Delete
    2. Perfect timing (for us) then... with time zone differences and layovers we will actually arrive in Japan on the afternoon of the 9th. We will be spending part of our time in Osaka and part of our time in Kyoto, though we'll be taking day trips to various other cities in the area as well.

      Delete
    3. That should be perfect! The must see destinations for any first trip to Japan are Tokyo, Kyoto, Osaka, Nara and Hiroshima. I have lots of info on these places on my travel website, Japan Travel Advice http://japantraveladvice.com/

      Delete
    4. Thanks for the advice! We won't be going as far south as Hiroshima or as far north as Tokyo this time. (We decided to stay in a smaller area and really explore it because there is so very much we want to see just in Kansai!) We do plan on seeing Himeji for sure. And Arashiyama. I want to make my way to Otsu and see Biwako. We're also leaving several days open to explore according to the recommendations of people we meet or things that catch our eye that we didn't know about. =)

      Delete
    5. That's not a bad idea! Focusing yourself in one area will allow you to fully explore and discover more of its secrets rather than a quick visit. You can easily base yourself in Osaka or Kyoto and make side trips to Kobe, Nara, Himeji, Hikone, Ise-shima and Koya-san.

      Delete
    6. I do have a quick question for you now that I think about it. I absolutely love the ocean and I know I'll sort of see it from several places we are visiting, but with us being based in Osaka/Kyoto, where would you suggest we go if we want to see it more closely? I'm happy to go to very little towns. It doesn't need to be a real touristy area. Do you have any suggestions? If not, that's okay!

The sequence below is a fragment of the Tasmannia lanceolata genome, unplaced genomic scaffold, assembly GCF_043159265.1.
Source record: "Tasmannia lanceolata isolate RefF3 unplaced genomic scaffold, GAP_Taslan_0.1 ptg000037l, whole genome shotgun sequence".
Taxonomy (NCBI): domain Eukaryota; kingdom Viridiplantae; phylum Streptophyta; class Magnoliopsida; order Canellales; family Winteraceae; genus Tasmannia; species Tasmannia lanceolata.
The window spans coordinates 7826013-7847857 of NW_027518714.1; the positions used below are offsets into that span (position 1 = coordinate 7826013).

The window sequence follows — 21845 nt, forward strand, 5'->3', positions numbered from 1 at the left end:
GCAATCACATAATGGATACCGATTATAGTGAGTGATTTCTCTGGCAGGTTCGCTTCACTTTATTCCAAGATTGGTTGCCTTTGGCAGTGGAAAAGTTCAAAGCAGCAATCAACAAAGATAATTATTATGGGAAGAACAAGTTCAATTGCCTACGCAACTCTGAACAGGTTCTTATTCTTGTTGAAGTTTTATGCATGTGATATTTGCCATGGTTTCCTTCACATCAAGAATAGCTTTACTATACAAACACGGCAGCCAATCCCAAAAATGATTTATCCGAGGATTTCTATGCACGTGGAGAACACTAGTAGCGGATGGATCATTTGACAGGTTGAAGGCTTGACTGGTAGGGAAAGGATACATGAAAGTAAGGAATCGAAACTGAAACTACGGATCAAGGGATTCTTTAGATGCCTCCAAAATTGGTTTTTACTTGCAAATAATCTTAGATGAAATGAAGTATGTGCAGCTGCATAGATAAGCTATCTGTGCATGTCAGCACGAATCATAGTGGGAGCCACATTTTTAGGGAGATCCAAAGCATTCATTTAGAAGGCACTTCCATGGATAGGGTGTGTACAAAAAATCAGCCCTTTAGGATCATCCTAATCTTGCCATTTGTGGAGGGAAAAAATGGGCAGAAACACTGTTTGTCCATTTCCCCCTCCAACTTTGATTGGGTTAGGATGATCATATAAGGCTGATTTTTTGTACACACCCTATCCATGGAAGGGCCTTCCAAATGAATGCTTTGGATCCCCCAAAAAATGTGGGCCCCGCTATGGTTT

Delete
    7. No worries! Happy to help. In Kyoto and Hyogo Prefecture, I recommend Ine no Funaya (The Venice of Japan), Kinosaki Onsen, which is a lovely onsen town on the coast of the Sea of Japan, and Amanohashidate in northern Kyoto Prefecture, which is one of Japan's three most scenic views.

      Delete
    8. Thank you for your recommendation!

      Delete
    9. You're welcome! I hope you enjoy your stay in Japan :)

      Delete
  2. What an imposing looking Colonel Sanders! :P

    ReplyDelete
    Replies
    1. Hi Lina, yeah more like samurai Sanders for this special occasion. I love how he changes for the seasons and events in Japan :)

      Delete
  3. We accidentally planned an overseas holiday in Japan which included Golden Week. We went to Osaka, Nara, Tokyo, Utsunomiya, Nikko, and Nasu. Everywhere I read carried on about how hectic Golden Week is in Japan, no matter where you go, but I didn't see any of the fuss. It was busier, but from what we experienced, Nagoya JR Station was way busier on a normal weekday than it was anywhere else during Golden Week. I don't know what everyone's perception of busy and crowded is.

    ReplyDelete
    Replies
    1. Hi Sam, thanks for the comment. I'm glad you enjoyed your trip to Japan. Golden Week, Obon and New Years are the three busiest periods for travel in Japan and the peak and U-turn rush can be quite hectic. I think Japan is pretty crowded most of the time anyway, so glad it didn't bother you too much. The biggest inconvenience for me is that hotels tend to be fully booked out or increase the price due to the travel period.

      Delete

Share This via Social Media

Social Media

Get widget
Related Posts Plugin for WordPress, Blogger...